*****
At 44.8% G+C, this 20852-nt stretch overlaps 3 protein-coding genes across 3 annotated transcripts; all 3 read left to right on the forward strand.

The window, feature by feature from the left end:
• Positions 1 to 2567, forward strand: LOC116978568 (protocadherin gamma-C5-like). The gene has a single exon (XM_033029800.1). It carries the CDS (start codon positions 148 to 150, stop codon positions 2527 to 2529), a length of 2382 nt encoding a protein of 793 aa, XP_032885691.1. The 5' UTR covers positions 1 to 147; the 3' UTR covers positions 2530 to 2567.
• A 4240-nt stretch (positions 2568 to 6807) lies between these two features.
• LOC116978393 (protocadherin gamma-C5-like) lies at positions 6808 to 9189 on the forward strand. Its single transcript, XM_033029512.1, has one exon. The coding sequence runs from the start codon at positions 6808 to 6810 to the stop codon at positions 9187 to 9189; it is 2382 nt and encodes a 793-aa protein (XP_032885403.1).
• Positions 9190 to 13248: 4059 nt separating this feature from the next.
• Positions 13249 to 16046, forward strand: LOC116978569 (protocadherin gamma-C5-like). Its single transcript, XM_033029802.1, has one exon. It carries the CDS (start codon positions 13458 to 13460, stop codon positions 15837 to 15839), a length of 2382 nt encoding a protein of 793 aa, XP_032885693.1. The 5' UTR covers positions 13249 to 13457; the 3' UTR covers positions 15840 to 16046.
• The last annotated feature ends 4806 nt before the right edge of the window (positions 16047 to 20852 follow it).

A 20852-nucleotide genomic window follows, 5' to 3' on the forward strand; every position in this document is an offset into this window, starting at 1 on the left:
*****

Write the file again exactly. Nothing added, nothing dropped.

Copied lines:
At 44.8% G+C, this 20852-nt stretch overlaps 3 protein-coding genes across 3 annotated transcripts; all 3 read left to right on the forward strand.

The window, feature by feature from the left end:
• Positions 1 to 2567, forward strand: LOC116978568 (protocadherin gamma-C5-like). The gene has a single exon (XM_033029800.1). It carries the CDS (start codon positions 148 to 150, stop codon positions 2527 to 2529), a length of 2382 nt encoding a protein of 793 aa, XP_032885691.1. The 5' UTR covers positions 1 to 147; the 3' UTR covers positions 2530 to 2567.
• A 4240-nt stretch (positions 2568 to 6807) lies between these two features.
• LOC116978393 (protocadherin gamma-C5-like) lies at positions 6808 to 9189 on the forward strand. Its single transcript, XM_033029512.1, has one exon. The coding sequence runs from the start codon at positions 6808 to 6810 to the stop codon at positions 9187 to 9189; it is 2382 nt and encodes a 793-aa protein (XP_032885403.1).
• Positions 9190 to 13248: 4059 nt separating this feature from the next.
• Positions 13249 to 16046, forward strand: LOC116978569 (protocadherin gamma-C5-like). Its single transcript, XM_033029802.1, has one exon. It carries the CDS (start codon positions 13458 to 13460, stop codon positions 15837 to 15839), a length of 2382 nt encoding a protein of 793 aa, XP_032885693.1. The 5' UTR covers positions 13249 to 13457; the 3' UTR covers positions 15840 to 16046.
• The last annotated feature ends 4806 nt before the right edge of the window (positions 16047 to 20852 follow it).

A 20852-nucleotide genomic window follows, 5' to 3' on the forward strand; every position in this document is an offset into this window, starting at 1 on the left: